Denmark refugees
A boy waves Danish flags as he joins fellow migrants, mainly from Syria, on Padborg station to board a train heading to Sweden, Sept. 10, 2015. REUTERS/CLAUS FISKER/SCANPIX DENMARK

Less than 50 people applied for asylum in Denmark last week, the lowest weekly total for the year. The latest numbers from the Integration Ministry showed that only 46 people applied for asylum in the country. The figure was at 63 the week before last.

In 2016, a total of 5,959 people have sought asylum in Denmark, a massive drop from the nearly 21,000 applications the country received in 2015. The drop could be attributed to Denmark’s restrictions tightening border security, first implemented on Jan. 4, 2016. The restrictions had been extended multiple times throughout the year.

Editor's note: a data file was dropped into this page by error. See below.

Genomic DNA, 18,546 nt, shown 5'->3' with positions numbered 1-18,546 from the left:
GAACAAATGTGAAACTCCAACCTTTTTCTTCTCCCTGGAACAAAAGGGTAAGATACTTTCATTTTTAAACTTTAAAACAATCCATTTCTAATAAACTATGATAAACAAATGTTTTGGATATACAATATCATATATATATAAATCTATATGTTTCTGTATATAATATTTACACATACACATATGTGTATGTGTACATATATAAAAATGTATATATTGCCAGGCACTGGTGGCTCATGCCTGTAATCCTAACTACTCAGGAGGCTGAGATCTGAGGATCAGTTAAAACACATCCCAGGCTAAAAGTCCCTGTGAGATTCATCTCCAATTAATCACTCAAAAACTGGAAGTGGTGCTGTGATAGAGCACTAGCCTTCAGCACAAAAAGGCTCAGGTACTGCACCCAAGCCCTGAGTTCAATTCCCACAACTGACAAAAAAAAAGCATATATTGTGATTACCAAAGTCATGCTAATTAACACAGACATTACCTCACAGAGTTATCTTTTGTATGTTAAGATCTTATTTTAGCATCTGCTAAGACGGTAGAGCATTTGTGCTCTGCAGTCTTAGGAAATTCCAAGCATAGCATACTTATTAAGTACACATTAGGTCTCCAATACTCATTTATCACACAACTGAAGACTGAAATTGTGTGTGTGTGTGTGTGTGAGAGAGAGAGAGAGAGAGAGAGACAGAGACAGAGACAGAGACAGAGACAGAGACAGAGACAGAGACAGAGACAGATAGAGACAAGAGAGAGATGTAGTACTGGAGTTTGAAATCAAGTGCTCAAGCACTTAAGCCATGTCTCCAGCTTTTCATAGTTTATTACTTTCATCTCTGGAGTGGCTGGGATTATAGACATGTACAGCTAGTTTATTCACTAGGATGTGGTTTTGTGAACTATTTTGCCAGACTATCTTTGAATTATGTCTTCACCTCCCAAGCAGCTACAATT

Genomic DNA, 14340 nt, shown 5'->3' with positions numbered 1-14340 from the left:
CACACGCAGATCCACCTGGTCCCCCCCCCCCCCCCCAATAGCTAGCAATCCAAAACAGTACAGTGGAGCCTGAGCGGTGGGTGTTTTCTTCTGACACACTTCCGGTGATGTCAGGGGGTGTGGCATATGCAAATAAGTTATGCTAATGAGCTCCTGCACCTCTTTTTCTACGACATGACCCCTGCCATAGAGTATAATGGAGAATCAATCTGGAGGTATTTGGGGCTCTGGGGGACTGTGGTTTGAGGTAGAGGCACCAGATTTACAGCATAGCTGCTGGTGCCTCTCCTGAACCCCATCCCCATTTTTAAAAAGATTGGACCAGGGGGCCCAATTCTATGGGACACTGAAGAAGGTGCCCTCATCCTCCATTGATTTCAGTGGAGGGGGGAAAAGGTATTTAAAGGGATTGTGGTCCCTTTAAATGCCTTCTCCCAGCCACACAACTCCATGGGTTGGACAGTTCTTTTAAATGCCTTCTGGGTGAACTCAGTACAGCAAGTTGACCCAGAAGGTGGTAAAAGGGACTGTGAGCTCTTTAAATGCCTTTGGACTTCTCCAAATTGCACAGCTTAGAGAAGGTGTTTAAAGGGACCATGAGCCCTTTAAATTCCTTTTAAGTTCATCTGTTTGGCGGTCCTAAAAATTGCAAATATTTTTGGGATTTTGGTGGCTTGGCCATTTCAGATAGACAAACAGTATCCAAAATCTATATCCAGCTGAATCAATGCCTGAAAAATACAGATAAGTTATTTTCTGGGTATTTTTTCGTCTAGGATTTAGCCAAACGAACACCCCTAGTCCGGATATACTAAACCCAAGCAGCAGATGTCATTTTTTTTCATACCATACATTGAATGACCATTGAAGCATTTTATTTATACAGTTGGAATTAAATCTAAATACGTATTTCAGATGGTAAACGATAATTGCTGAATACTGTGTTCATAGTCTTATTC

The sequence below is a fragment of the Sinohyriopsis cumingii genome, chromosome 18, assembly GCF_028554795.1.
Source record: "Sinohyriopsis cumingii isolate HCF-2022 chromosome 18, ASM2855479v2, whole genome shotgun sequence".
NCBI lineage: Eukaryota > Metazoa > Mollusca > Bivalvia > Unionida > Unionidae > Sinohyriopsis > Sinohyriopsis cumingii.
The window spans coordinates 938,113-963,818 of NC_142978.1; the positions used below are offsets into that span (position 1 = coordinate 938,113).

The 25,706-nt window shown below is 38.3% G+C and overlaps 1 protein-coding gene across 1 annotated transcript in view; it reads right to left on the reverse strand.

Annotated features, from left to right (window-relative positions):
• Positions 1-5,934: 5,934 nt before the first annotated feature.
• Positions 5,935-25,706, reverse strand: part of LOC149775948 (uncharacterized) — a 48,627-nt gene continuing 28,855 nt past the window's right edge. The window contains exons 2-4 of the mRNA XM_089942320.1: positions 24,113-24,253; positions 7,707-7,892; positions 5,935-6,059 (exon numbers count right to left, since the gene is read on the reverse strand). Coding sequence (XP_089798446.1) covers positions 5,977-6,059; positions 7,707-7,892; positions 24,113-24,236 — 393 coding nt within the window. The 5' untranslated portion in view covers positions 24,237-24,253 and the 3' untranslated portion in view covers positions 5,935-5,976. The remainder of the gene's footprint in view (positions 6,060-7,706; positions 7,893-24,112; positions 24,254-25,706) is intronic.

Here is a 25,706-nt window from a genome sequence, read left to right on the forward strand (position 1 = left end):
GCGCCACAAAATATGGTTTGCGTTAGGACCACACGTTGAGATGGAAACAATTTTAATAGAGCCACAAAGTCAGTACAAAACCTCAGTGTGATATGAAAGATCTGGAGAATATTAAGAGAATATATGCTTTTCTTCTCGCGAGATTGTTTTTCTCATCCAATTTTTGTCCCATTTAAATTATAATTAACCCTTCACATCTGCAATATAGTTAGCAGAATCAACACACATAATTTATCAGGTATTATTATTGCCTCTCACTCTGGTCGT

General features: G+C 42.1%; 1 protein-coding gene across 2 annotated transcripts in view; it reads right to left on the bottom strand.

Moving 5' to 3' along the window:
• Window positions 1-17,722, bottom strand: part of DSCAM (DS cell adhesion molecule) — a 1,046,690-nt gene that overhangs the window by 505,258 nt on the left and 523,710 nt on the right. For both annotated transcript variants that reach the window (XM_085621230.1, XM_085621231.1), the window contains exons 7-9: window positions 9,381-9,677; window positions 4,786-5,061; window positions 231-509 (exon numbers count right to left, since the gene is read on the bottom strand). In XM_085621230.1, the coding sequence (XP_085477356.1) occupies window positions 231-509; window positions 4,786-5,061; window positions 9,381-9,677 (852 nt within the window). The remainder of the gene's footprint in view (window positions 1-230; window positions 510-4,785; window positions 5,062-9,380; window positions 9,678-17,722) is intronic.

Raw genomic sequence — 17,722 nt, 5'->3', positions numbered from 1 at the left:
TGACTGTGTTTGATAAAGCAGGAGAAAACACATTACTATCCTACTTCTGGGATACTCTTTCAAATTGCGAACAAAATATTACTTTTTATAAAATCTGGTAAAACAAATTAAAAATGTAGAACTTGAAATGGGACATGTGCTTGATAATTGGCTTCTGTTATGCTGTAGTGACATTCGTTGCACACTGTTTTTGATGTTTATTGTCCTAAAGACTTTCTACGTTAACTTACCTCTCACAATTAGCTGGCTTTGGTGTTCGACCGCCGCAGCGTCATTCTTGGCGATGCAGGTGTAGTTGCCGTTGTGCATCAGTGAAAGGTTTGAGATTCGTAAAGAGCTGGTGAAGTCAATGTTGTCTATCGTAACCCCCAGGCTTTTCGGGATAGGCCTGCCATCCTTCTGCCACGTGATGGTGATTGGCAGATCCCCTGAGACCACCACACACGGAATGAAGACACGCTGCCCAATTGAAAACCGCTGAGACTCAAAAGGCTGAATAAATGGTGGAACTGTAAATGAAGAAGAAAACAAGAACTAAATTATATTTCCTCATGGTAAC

The Danish government continued to implement multiple restrictions to deter asylum seekers from entering the country. These restrictions include a controversial measure that allowed police officers to confiscate a refugee’s valuables to help pay for accommodation.

The government had also introduced measures that allowed officials to turn refugees away at the border should the number of asylum seekers in the country rise. Obtaining permanent residency in the country has also become more difficult.

In November, Denmark announced that it is indefinitely suspending its program through which the country receives nearly 500 refugees a year though the United Nations Refugee Agency.

“It will give the municipalities a little breathing space and room to better take care of those who have already come here,” Integration Minister Inger Støjberg reportedly said at a meeting in the Danish parliament.

The program was postponed in August so Denmark could cope “economically, socially and culturally,” Støjberg said.

Most asylum-seekers in 2015 entered Denmark to make their way to Sweden where rules regarding refugees are more relaxed.